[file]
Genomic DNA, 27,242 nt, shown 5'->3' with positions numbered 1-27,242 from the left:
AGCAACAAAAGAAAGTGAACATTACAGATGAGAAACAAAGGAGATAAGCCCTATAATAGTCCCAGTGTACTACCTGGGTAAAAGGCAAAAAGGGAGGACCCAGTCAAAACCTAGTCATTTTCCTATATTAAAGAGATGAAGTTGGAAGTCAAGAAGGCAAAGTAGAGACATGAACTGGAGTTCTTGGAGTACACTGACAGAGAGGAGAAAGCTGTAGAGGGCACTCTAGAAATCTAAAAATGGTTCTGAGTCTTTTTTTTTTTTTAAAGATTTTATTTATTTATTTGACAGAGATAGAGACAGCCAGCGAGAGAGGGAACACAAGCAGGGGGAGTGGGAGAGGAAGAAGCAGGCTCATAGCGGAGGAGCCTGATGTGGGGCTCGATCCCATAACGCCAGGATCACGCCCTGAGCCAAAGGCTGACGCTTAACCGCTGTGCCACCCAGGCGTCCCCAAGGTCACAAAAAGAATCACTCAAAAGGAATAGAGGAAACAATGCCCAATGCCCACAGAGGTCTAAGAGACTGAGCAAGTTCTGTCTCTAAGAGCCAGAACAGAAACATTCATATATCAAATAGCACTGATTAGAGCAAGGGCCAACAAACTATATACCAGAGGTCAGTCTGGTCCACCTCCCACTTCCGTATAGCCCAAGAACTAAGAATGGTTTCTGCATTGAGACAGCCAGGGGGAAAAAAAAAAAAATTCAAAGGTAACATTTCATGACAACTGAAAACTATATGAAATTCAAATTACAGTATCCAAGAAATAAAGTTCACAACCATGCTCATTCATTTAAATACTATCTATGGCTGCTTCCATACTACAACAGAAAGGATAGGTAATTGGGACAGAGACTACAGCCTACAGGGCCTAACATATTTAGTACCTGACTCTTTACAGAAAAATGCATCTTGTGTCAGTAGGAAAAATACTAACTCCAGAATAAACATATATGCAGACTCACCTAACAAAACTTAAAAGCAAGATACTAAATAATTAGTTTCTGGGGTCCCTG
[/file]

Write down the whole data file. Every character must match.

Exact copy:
Genomic DNA, 27,242 nt, shown 5'->3' with positions numbered 1-27,242 from the left:
AGCAACAAAAGAAAGTGAACATTACAGATGAGAAACAAAGGAGATAAGCCCTATAATAGTCCCAGTGTACTACCTGGGTAAAAGGCAAAAAGGGAGGACCCAGTCAAAACCTAGTCATTTTCCTATATTAAAGAGATGAAGTTGGAAGTCAAGAAGGCAAAGTAGAGACATGAACTGGAGTTCTTGGAGTACACTGACAGAGAGGAGAAAGCTGTAGAGGGCACTCTAGAAATCTAAAAATGGTTCTGAGTCTTTTTTTTTTTTTAAAGATTTTATTTATTTATTTGACAGAGATAGAGACAGCCAGCGAGAGAGGGAACACAAGCAGGGGGAGTGGGAGAGGAAGAAGCAGGCTCATAGCGGAGGAGCCTGATGTGGGGCTCGATCCCATAACGCCAGGATCACGCCCTGAGCCAAAGGCTGACGCTTAACCGCTGTGCCACCCAGGCGTCCCCAAGGTCACAAAAAGAATCACTCAAAAGGAATAGAGGAAACAATGCCCAATGCCCACAGAGGTCTAAGAGACTGAGCAAGTTCTGTCTCTAAGAGCCAGAACAGAAACATTCATATATCAAATAGCACTGATTAGAGCAAGGGCCAACAAACTATATACCAGAGGTCAGTCTGGTCCACCTCCCACTTCCGTATAGCCCAAGAACTAAGAATGGTTTCTGCATTGAGACAGCCAGGGGGAAAAAAAAAAAAATTCAAAGGTAACATTTCATGACAACTGAAAACTATATGAAATTCAAATTACAGTATCCAAGAAATAAAGTTCACAACCATGCTCATTCATTTAAATACTATCTATGGCTGCTTCCATACTACAACAGAAAGGATAGGTAATTGGGACAGAGACTACAGCCTACAGGGCCTAACATATTTAGTACCTGACTCTTTACAGAAAAATGCATCTTGTGTCAGTAGGAAAAATACTAACTCCAGAATAAACATATATGCAGACTCACCTAACAAAACTTAAAAGCAAGATACTAAATAATTAGTTTCTGGGGTCCCTG